However, the official version has it that Keno has been around for over 3,000 years now. Apparently, the game originated in China, and was invented by a ruler of the great Han Dynasty of China, Cheung Leung. There is an interesting story about how Cheung Leung came out with the game of Keno, which we will look at briefly here.
That was when he came up with a game, somewhat like the Keno we play today, which had its basis in a poem from that time, The Thousand Character Classic. That was a poem that was a popular way of learning about counting, using a thousand Chinese symbols, each of them unique. The poem, by the way, continues to be popular for counting even today.
Zhou Xingsi wrote the poem using 250 phrases, each with four characters. The game used 120 of these, with each subdivision having eight characters. The game was to be able to guess an entire eight-character subdivision accurately, and anyone who could do this would win 10 taels, a form of currency in China. The game is popular even today in China, though the number of characters has been cut to 80 now.
With this game, as the story goes, Cheung Leung was able to raise enough funds and resources to carry on the war. People continued to play the game, giving it the name Game of the White Pigeon, as people employed the services of doves to convey messages related to wins and losses in the game. The popularity of the game was such that it was used to raise money for the biggest construction project in China in those times, The Great Wall of China.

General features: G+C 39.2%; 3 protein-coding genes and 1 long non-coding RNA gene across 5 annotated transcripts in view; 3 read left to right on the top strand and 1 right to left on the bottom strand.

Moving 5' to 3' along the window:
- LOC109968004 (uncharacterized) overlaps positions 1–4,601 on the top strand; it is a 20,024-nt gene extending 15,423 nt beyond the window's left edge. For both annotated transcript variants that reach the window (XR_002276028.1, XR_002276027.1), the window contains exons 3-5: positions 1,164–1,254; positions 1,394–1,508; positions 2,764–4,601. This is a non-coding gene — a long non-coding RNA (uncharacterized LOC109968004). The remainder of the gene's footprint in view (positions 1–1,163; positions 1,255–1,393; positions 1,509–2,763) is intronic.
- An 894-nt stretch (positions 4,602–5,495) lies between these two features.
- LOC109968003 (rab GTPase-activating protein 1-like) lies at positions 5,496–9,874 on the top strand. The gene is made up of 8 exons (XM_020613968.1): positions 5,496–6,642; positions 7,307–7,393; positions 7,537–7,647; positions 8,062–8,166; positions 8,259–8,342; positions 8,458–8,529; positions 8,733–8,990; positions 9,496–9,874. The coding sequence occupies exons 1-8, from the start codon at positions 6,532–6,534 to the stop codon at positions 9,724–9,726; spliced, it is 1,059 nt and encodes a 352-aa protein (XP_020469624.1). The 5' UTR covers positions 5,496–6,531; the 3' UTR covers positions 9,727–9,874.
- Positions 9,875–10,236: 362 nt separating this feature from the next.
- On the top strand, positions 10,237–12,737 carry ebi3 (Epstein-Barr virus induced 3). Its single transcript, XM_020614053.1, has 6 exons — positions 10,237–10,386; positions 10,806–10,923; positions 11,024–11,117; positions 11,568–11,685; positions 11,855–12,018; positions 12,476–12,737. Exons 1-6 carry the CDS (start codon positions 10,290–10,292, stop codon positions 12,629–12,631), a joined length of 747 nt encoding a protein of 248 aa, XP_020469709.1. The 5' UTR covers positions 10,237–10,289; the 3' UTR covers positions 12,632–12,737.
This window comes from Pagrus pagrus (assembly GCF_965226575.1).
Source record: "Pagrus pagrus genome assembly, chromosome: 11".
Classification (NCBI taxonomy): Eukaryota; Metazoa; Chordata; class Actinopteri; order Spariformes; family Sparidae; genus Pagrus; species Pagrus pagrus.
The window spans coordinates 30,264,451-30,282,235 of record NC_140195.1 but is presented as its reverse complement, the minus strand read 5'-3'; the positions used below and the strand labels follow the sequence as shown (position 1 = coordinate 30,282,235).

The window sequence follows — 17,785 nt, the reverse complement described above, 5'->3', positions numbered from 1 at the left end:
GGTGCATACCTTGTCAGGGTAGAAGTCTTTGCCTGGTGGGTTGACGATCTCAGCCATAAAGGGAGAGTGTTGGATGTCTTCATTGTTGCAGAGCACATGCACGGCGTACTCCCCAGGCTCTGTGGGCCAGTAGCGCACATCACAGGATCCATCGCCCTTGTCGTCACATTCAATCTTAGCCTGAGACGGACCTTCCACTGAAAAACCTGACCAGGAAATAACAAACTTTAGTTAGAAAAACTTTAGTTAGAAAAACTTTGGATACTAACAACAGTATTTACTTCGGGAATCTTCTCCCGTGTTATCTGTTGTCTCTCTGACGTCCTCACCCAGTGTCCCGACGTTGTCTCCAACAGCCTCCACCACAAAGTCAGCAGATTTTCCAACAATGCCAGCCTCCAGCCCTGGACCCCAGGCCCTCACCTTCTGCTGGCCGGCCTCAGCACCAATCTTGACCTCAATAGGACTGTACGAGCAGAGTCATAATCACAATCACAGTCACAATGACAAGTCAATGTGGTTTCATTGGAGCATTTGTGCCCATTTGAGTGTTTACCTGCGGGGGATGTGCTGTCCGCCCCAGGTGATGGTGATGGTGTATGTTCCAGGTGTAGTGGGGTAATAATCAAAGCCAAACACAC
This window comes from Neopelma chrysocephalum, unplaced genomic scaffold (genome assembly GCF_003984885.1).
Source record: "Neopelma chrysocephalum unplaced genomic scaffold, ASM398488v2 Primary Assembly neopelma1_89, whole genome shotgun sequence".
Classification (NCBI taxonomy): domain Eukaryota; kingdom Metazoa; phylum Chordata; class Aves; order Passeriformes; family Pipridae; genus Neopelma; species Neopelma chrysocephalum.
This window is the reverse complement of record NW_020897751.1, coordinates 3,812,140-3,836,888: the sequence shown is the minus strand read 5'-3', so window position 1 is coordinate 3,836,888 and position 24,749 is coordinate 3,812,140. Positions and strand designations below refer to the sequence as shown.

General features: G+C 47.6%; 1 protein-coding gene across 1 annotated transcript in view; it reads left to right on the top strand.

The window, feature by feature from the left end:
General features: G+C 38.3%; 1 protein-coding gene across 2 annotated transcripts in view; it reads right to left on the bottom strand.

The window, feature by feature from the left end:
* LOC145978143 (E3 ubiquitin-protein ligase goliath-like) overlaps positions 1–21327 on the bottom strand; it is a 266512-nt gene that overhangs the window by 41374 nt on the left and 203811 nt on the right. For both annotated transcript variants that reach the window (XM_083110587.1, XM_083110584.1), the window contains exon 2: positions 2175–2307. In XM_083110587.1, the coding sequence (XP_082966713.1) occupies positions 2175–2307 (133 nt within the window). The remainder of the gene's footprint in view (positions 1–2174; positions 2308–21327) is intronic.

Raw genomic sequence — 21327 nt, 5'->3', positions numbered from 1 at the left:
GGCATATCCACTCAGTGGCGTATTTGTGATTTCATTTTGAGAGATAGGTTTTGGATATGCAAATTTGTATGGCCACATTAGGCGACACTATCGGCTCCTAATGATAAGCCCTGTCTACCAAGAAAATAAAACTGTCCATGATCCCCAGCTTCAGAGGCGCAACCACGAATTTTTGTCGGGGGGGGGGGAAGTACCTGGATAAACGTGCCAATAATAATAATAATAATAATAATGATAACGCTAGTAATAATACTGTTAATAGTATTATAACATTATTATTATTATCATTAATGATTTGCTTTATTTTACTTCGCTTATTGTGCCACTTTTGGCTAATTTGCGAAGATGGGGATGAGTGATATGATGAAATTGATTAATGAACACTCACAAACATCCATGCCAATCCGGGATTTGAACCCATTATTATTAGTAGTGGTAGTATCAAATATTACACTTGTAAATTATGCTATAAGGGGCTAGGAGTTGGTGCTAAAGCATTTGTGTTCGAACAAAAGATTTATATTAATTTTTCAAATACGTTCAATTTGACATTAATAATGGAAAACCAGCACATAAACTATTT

In 1931, Nevada legalized gambling, although the ban on lotteries remained. Keno, which the federal government recognized as a lottery, continued to be underground. The workaround came when enterprising operators switched the name of the game, calling it racehorse keno. They had a horse represent each number, and it was in that form the game first took off officially in the United States.
The game switched back to its original name once the government introduced taxes for off-track betting and legalized keno. Even today, many casinos prefer calling individual games 'races'.